Math 4513 (Senior Mathematics Seminar)

Spring 2006


John Albert
Office: PHSC 1004, Ext. 5-3782.
Office hours: Mon, Wed and Thurs, 2:30-3:30 PM (or by appointment)

  • The take-home final is due by 5 pm on Thursday, May 11. You can return it to me any time before then by bringing it to my office and sliding it under the door if I'm not there. If you have trouble getting it under the door, you can also leave it with the receptionist in the math office.

    NOTE: There are a couple of misprints in the statement of problem 2. In both part a and part b, the expression (y^4 + 16) is wrong; it should be corrected to (y^4 + 4).

    Here are scans of the write-ups submitted with the presentations:

  • Adair/Tu/Yang: Liouville's transcendental number
  • Arrowood/Miller: Mathematical games
  • Cast/Whitman: Computing the digits of pi
  • Cheema/Jason Williams: Transcendence of pi
  • Clayton/McGoodwin: Irrationality of pi and e
  • Corp/Vong: Pappus' theorem
  • Farnan/Johnathan Williams: Descartes' method of tangents
  • Ford/Sposato: Ramsey theory
  • Garman/Sowell: Penrose tiles, Fibonacci numbers, and the golden ratio
  • Ha/Pipkin: Tilings of the plane
  • Hardman/Martinez: RSA algorithm
  • Hayes/LeGate: Rubik's cube

  • The midterm exam was on Friday, March 31. Here is a review sheet for the midterm.
  • Here is an explanation of how the presentations will be graded, and a current schedule of dates for the presentations.
  • I gave out two lists in class of suggested topics for course presentations. Part 1 contains mostly problems from geometry, and Part 2 contains mostly problems from number theory.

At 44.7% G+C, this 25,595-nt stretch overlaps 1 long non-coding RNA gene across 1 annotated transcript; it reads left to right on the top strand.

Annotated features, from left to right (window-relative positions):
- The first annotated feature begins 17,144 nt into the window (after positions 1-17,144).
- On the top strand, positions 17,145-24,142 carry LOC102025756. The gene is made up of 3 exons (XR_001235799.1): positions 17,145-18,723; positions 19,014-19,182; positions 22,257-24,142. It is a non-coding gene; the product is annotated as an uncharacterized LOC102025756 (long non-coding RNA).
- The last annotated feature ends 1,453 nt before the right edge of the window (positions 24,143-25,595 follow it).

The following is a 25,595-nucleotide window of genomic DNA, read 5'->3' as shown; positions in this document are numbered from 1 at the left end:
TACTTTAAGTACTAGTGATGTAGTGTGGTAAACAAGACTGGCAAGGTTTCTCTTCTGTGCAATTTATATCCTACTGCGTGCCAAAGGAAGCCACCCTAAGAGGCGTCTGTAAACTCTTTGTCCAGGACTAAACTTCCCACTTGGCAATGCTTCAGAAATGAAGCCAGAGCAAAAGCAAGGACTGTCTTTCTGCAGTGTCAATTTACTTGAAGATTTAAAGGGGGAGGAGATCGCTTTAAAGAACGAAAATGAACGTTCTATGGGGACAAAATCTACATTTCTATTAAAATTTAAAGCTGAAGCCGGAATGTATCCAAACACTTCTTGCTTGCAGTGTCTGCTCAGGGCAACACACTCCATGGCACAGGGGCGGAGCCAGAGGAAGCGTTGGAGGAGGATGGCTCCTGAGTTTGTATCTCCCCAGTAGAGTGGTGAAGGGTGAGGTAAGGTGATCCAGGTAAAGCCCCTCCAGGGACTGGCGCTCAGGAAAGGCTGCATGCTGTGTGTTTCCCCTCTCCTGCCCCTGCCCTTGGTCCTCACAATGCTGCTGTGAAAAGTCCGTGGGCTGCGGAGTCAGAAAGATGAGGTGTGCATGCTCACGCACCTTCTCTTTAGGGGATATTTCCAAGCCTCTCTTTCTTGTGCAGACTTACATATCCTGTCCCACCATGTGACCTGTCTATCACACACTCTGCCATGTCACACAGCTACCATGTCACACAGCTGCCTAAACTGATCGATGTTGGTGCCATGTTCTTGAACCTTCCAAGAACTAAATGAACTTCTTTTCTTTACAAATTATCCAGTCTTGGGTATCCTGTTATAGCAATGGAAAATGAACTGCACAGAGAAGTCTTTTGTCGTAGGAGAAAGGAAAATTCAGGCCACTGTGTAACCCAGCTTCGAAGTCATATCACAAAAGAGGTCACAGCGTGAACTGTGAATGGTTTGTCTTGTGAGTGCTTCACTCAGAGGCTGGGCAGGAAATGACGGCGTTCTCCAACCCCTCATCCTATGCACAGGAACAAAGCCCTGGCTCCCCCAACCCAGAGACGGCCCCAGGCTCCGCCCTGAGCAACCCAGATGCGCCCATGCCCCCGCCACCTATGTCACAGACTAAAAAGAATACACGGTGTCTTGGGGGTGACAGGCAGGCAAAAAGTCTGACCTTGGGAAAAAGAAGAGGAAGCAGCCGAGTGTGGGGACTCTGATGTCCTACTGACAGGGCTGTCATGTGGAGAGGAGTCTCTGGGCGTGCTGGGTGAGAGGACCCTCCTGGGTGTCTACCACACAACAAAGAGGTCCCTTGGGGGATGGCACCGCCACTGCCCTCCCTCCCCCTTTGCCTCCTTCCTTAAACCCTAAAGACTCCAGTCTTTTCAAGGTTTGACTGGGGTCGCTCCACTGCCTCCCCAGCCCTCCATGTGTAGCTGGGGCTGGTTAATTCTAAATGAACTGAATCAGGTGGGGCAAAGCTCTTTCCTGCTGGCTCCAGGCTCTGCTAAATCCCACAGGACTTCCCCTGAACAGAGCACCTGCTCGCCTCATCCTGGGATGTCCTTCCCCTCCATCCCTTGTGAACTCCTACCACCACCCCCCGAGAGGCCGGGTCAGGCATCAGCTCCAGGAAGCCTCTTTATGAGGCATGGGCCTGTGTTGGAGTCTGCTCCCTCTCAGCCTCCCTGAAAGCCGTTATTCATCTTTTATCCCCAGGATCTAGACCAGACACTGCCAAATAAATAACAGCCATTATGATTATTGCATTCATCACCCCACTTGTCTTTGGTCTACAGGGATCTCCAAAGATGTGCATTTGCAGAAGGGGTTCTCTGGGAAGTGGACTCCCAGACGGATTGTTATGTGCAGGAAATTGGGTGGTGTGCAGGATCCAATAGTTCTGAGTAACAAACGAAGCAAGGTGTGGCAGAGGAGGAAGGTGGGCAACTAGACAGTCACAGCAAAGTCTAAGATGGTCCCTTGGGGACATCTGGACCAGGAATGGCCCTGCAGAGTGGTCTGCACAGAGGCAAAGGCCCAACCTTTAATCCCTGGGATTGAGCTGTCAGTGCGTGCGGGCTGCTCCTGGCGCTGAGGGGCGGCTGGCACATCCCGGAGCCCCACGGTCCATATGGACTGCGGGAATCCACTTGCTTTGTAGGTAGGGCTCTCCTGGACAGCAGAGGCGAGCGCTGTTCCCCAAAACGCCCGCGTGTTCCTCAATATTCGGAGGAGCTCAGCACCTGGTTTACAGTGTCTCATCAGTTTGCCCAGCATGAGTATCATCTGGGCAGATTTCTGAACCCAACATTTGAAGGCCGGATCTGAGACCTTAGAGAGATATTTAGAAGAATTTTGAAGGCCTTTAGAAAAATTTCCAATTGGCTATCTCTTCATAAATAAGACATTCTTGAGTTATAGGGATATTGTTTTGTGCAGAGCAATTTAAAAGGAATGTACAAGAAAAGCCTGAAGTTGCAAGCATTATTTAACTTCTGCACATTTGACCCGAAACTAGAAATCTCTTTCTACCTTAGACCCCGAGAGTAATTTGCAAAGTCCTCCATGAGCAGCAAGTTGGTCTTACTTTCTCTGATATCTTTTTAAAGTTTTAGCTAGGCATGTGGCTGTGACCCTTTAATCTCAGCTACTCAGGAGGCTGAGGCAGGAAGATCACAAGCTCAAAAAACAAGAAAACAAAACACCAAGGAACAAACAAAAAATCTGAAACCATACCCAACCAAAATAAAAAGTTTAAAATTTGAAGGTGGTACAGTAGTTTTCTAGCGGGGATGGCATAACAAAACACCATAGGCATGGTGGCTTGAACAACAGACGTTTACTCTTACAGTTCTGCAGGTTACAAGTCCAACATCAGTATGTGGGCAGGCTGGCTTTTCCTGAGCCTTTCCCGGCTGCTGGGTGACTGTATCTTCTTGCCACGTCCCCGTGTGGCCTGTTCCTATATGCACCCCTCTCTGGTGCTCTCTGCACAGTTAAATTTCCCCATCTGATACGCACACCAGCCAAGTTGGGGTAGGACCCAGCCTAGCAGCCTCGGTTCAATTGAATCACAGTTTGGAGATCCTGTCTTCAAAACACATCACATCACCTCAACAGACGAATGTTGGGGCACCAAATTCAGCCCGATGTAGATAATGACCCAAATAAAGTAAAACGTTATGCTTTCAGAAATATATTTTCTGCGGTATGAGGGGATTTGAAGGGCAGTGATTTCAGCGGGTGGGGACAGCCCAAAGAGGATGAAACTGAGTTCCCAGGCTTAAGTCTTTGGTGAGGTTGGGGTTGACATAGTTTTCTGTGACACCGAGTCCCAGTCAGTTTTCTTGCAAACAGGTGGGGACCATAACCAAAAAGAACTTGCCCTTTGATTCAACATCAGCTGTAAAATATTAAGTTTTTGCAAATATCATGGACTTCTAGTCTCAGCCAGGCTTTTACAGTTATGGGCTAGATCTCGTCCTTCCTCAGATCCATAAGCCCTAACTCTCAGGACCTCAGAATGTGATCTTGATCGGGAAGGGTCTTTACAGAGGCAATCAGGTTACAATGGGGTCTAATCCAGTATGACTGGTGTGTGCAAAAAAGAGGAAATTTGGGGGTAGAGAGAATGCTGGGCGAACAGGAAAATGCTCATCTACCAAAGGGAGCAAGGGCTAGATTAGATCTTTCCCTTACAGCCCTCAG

• Syllabus for this course.
  • So far the only reference I have found online to the theorem of Hilbert which we discussed in class is the 1899 book by Hilbert himself, Foundations of Geometry. In it you will find, for example: (i) a definition of the terms "interior" and "exterior" of a polygon, and a theorem stating that every polygon in the plane has an interior and an exterior; (ii) axioms defining the notion of "congruence" of line segments, angles, and triangles, and proofs of theorems such as the side-angle-side condition for congruence of two triangles; (iii) a method for measuring the area of a polygon (by cutting it into triangles and adding the areas) which gives the same result no matter how the polygon is cut into triangles. Looking through the book you will immediately see that plane geometry is a surprisingly subtle subject. For example, Hilbert defines not only the "area" of a polygon but also the "content" of a polygon, and at first it is not at all apparent how the two notions are different. You will also see that Hilbert was in the habit of leaving most of the proofs to the reader!


  • Assignment 3 (due Wednesday, Mar. 22)
  • Assignment 2
  • Assignment 1